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Will AT&T customers get satisfaction from merger?

AT&T's wireless service has been named 'worst carrier' by Consumer Reports. How can service improve and prices go down if it combines with T-Mobile USA, leaving fewer competitors?

March 22, 2011|David Lazarus

Pop quiz: Name the telecom company whose wireless service is rated dead last for customer satisfaction and has been dubbed "worst carrier" by Consumer Reports.

If you guessed AT&T, go to the head of the class.

So does anyone think things will improve if AT&T Inc. wins federal approval to acquire rival T-Mobile USA for $39 billion, giving it more wireless customers than any other service provider?

"What improves customer satisfaction is when carriers compete with each other," said Parul Desai, telecom policy counsel with Consumers Union, publisher of Consumer Reports.

"When you combine carriers that had been competing with each other, it's hard to see how customer satisfaction will improve," she said.

Desai noted that T-Mobile placed only a few notches higher than AT&T on Consumer Reports' rankings, which judged wireless service providers on such factors as overall value, voice service, data service, phone support, staff knowledge and resolution of issues.

U.S. Cellular was rated the best carrier for customer satisfaction, followed by Verizon Wireless and Sprint Nextel.

If the merger passes regulatory muster, a combined AT&T and T-Mobile would have about 130 million subscribers, vaulting past Verizon's 94 million customers. Sprint would be a distant third (and a probable takeover target for Verizon).

For consumers, it's the classic merger conundrum: How can service improve and prices go down with fewer competitors in the market?

Pick an industry — telecom, cable, banking, healthcare. Is there a single instance of service and prices improving for consumers as a result of a big-ticket merger?

I can't think of one. Maybe you can, and I'd love to hear about your experience. But I'm drawing a blank.

John Britton, an AT&T spokesman, told me that consumers will definitely benefit from the company tying the knot with T-Mobile. He said the combined company would boast more wireless spectrum and cellphone towers, which would improve its coverage area and reliability.

Britton acknowledged that some might see AT&T's wireless service as, well, lacking, particularly in light of complaints that the company's network came up short in handling the high-bandwidth needs of iPhone users.

"We are out to change that perception," he said. "We are focused on providing outstanding customer service. People have choices, and we want them to choose AT&T."

That's the thing, though. People have relatively few choices when it comes to telecom, and the ongoing wave of consolidation in the industry means that with each passing merger, there's one fewer alternative for consumers to turn to.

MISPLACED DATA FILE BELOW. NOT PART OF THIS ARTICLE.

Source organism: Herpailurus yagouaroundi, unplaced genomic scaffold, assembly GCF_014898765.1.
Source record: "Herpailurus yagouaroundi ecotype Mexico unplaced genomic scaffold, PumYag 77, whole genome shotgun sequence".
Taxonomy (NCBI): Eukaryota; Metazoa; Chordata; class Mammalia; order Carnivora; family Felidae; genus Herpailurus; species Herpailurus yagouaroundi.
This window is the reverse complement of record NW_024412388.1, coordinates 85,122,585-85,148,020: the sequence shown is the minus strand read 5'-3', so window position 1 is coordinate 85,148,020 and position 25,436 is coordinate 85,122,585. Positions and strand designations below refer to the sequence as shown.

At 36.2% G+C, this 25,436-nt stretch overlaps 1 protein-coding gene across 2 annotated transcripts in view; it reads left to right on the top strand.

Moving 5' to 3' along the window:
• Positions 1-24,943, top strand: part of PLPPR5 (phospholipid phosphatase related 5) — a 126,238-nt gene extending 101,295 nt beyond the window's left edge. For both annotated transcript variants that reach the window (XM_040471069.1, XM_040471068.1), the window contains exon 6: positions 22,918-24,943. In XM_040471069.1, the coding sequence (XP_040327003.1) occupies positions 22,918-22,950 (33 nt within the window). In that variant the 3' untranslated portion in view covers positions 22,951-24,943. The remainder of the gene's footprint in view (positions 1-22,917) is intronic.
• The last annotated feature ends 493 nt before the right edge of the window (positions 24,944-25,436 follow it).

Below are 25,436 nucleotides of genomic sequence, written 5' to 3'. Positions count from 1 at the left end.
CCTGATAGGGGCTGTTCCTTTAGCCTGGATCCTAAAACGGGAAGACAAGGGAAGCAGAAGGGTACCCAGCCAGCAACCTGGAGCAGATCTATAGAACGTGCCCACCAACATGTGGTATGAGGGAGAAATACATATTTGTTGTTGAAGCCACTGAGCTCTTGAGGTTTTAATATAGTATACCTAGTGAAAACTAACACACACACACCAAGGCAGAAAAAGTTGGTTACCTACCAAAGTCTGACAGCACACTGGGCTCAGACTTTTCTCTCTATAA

Meanwhile, the regulatory landscape continues to evolve. In 1996, the Federal Communications Commission deregulated phone companies in hopes of fostering increased competition.

What we got instead is a clear effort by leading telcos to resurrect the scope of the old Bell telephone system, which once gave AT&T a monopoly over service, but without much of the regulation that previously kept Ma Bell in check.

"Am I hallucinating, or was phone service actually better back in the days when AT&T was the only game in town?" Alan Ormsby of Sherman Oaks asked me after the tie-up between AT&T and T-Mobile was announced.

"I seem to remember phone bills that listed calls that had been actually made and weren't crowded with all sorts of mysterious incidentals that even an MIT grad can't comprehend," he said. "In those days, repairmen were sent out quickly and efficiently, and actual operators answered the phones and provided information without charge."

I can just imagine older folks nodding their heads as they read those words. Younger people are probably wondering on what planet this strange level of service was provided.

In any case, those days are gone, just as you no longer see a bunch of gas station attendants rushing to check your oil and tire pressure when you fill your tank. Call it progress.

I wrote on Monday that regulators should respond to this critical mass of mergers in the telecom market by introducing new rules to accommodate the return of Ma Bell.

A good place to start would be a requirement that companies unbundle their package deals so that consumers can clearly see how much they're paying for equipment and service — and can shop around for the best prices.

Another would be a requirement that all price increases be justified, based on the actual cost to the carrier of providing the service. Too often, prices go up because of what they call network improvement or some similarly abstract reason, or simply because a rival carrier raised its prices.

Customer satisfaction may not improve as the big get bigger. But that doesn't mean we can't do anything about it.

David Lazarus' column runs Tuesdays and Fridays. He also can be seen daily on KTLA-TV Channel 5. Send your tips or feedback to david.lazarus@latimes.

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